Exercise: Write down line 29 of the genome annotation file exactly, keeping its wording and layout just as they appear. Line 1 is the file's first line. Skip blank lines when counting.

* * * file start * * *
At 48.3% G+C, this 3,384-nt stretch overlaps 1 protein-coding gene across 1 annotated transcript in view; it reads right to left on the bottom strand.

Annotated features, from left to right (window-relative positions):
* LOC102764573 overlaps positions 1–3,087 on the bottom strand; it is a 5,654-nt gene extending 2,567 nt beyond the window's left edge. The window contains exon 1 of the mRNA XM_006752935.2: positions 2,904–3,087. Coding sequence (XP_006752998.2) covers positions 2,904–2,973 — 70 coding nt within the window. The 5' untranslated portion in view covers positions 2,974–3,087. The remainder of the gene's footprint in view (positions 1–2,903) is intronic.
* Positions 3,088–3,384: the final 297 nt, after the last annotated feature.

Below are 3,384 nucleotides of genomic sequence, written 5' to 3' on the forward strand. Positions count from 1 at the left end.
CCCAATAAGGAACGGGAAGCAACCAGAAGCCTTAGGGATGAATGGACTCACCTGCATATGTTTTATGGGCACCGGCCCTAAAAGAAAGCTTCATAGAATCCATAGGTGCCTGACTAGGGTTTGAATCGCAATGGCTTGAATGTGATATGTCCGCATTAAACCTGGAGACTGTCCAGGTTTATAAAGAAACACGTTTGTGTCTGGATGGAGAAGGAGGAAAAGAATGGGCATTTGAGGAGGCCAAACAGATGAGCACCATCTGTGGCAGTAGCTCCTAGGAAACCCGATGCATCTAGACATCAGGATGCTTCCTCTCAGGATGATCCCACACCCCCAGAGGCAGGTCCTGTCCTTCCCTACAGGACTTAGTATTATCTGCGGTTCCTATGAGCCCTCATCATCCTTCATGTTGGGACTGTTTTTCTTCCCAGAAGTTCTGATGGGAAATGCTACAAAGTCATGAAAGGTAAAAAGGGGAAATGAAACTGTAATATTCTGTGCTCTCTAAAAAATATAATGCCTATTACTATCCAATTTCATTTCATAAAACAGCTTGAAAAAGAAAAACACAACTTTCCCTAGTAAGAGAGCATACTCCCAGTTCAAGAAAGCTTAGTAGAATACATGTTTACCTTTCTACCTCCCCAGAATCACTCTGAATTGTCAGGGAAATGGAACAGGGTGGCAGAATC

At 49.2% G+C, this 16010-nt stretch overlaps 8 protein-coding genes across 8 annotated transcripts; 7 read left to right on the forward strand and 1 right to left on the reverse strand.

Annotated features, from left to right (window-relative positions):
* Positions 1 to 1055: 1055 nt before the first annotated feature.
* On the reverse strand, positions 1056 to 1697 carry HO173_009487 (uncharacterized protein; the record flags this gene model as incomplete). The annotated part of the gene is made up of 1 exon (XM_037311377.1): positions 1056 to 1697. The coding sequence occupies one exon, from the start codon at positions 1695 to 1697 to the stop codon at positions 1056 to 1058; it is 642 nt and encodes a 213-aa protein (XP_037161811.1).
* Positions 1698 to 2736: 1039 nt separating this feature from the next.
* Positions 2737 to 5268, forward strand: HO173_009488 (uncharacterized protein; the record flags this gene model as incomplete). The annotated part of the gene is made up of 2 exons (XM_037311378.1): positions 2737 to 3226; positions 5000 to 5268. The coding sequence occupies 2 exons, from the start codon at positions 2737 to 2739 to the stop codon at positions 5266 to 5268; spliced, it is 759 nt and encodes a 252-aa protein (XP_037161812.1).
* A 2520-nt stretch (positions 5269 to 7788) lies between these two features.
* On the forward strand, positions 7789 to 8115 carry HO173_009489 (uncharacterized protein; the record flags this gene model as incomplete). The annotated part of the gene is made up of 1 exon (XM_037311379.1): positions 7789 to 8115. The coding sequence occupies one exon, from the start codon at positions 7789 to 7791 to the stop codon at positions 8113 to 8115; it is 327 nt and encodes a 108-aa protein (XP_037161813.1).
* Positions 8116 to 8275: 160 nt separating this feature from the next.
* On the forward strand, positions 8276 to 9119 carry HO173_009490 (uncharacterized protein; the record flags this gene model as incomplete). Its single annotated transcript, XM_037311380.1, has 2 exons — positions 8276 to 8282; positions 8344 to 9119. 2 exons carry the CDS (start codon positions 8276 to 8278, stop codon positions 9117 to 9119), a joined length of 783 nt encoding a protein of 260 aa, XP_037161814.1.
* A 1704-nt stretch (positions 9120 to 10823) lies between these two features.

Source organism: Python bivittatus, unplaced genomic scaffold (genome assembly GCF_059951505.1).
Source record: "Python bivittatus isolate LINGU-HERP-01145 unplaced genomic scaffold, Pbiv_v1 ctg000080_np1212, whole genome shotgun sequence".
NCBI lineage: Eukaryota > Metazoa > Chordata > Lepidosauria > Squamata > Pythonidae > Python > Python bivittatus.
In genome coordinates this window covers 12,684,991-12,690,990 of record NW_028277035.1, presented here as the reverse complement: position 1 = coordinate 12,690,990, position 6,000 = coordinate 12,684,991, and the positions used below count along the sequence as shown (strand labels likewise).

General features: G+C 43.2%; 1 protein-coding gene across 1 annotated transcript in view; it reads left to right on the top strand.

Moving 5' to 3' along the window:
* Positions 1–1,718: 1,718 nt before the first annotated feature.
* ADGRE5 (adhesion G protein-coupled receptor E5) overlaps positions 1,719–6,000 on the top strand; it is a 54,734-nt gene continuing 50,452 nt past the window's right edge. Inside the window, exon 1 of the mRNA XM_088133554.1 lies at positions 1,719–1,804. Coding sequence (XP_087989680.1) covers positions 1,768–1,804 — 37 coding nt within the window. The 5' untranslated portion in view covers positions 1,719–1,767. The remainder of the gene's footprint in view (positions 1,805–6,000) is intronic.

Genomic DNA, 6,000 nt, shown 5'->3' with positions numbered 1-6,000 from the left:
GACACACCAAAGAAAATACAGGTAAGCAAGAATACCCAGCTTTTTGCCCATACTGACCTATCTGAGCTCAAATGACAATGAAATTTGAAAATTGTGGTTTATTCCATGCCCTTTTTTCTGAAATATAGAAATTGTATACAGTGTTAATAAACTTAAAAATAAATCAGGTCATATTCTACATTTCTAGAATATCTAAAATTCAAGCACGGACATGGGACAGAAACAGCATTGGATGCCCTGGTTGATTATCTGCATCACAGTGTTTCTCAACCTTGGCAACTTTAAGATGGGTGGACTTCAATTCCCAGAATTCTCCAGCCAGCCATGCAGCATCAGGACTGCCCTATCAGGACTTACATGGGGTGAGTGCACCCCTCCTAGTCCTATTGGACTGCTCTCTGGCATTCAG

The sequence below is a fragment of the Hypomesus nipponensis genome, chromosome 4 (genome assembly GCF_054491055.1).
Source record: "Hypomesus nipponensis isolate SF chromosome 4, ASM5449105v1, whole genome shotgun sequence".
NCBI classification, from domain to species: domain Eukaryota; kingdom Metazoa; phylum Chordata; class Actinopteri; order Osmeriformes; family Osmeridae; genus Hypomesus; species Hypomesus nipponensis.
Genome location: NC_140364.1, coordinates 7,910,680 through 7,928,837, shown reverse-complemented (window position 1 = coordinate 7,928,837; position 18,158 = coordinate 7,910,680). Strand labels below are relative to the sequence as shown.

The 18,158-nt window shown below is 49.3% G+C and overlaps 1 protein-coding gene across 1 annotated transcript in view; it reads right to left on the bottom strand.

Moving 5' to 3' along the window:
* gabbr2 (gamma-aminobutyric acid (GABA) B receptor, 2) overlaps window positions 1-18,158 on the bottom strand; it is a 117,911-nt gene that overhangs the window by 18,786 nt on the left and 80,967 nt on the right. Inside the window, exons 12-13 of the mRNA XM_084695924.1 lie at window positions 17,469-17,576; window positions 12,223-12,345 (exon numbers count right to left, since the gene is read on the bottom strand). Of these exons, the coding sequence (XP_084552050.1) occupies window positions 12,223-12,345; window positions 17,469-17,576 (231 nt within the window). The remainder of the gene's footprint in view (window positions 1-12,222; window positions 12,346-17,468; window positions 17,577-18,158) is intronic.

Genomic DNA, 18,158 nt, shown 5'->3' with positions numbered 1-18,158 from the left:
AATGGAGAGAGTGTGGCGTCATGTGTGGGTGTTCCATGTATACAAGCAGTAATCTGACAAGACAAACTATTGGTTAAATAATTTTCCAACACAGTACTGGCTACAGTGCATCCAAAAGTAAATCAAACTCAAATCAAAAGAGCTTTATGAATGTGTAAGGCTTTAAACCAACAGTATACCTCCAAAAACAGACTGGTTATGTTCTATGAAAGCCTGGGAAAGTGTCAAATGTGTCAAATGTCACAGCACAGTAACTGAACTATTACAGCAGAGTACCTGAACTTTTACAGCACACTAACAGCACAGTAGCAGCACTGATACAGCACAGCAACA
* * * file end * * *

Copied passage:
Source record: "Hypomesus nipponensis isolate SF chromosome 4, ASM5449105v1, whole genome shotgun sequence".